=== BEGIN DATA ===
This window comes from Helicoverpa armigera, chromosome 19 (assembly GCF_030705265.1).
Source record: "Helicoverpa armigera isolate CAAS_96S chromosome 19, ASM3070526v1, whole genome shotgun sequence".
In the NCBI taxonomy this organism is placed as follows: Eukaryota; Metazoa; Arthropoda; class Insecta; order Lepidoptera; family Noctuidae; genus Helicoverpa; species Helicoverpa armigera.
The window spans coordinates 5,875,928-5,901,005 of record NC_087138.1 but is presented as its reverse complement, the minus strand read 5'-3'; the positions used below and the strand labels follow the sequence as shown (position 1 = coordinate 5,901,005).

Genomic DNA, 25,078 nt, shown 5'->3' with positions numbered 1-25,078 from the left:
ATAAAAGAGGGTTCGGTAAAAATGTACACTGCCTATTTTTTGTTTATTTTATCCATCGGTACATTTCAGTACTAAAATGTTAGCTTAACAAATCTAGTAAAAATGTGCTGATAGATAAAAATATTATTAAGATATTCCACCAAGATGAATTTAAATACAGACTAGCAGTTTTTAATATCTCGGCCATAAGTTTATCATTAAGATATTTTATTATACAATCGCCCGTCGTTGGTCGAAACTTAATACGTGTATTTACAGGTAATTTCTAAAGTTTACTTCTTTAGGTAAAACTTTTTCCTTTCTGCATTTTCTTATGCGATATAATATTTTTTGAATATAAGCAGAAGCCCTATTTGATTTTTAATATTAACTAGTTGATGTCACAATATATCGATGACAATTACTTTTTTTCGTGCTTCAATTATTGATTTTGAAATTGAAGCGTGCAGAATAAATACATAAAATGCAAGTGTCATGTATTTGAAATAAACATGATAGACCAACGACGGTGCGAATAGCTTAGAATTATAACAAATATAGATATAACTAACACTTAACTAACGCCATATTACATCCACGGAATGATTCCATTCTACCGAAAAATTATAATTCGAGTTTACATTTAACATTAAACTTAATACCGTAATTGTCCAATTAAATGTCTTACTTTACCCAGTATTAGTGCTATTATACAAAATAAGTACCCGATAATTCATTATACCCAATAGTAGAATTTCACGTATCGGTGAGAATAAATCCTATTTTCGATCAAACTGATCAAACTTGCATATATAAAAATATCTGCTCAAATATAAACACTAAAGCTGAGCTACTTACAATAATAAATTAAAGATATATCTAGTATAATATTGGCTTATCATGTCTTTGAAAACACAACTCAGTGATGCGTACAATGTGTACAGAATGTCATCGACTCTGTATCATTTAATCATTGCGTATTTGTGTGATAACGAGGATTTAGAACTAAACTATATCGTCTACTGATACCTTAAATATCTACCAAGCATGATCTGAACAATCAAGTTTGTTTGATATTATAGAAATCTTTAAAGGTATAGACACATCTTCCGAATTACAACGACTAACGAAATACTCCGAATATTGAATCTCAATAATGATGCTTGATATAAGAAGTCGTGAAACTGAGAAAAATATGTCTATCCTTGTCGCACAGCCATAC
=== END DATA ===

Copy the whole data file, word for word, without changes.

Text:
This window comes from Helicoverpa armigera, chromosome 19 (assembly GCF_030705265.1).
Source record: "Helicoverpa armigera isolate CAAS_96S chromosome 19, ASM3070526v1, whole genome shotgun sequence".
In the NCBI taxonomy this organism is placed as follows: Eukaryota; Metazoa; Arthropoda; class Insecta; order Lepidoptera; family Noctuidae; genus Helicoverpa; species Helicoverpa armigera.
The window spans coordinates 5,875,928-5,901,005 of record NC_087138.1 but is presented as its reverse complement, the minus strand read 5'-3'; the positions used below and the strand labels follow the sequence as shown (position 1 = coordinate 5,901,005).

Genomic DNA, 25,078 nt, shown 5'->3' with positions numbered 1-25,078 from the left:
ATAAAAGAGGGTTCGGTAAAAATGTACACTGCCTATTTTTTGTTTATTTTATCCATCGGTACATTTCAGTACTAAAATGTTAGCTTAACAAATCTAGTAAAAATGTGCTGATAGATAAAAATATTATTAAGATATTCCACCAAGATGAATTTAAATACAGACTAGCAGTTTTTAATATCTCGGCCATAAGTTTATCATTAAGATATTTTATTATACAATCGCCCGTCGTTGGTCGAAACTTAATACGTGTATTTACAGGTAATTTCTAAAGTTTACTTCTTTAGGTAAAACTTTTTCCTTTCTGCATTTTCTTATGCGATATAATATTTTTTGAATATAAGCAGAAGCCCTATTTGATTTTTAATATTAACTAGTTGATGTCACAATATATCGATGACAATTACTTTTTTTCGTGCTTCAATTATTGATTTTGAAATTGAAGCGTGCAGAATAAATACATAAAATGCAAGTGTCATGTATTTGAAATAAACATGATAGACCAACGACGGTGCGAATAGCTTAGAATTATAACAAATATAGATATAACTAACACTTAACTAACGCCATATTACATCCACGGAATGATTCCATTCTACCGAAAAATTATAATTCGAGTTTACATTTAACATTAAACTTAATACCGTAATTGTCCAATTAAATGTCTTACTTTACCCAGTATTAGTGCTATTATACAAAATAAGTACCCGATAATTCATTATACCCAATAGTAGAATTTCACGTATCGGTGAGAATAAATCCTATTTTCGATCAAACTGATCAAACTTGCATATATAAAAATATCTGCTCAAATATAAACACTAAAGCTGAGCTACTTACAATAATAAATTAAAGATATATCTAGTATAATATTGGCTTATCATGTCTTTGAAAACACAACTCAGTGATGCGTACAATGTGTACAGAATGTCATCGACTCTGTATCATTTAATCATTGCGTATTTGTGTGATAACGAGGATTTAGAACTAAACTATATCGTCTACTGATACCTTAAATATCTACCAAGCATGATCTGAACAATCAAGTTTGTTTGATATTATAGAAATCTTTAAAGGTATAGACACATCTTCCGAATTACAACGACTAACGAAATACTCCGAATATTGAATCTCAATAATGATGCTTGATATAAGAAGTCGTGAAACTGAGAAAAATATGTCTATCCTTGTCGCACAGCCATAC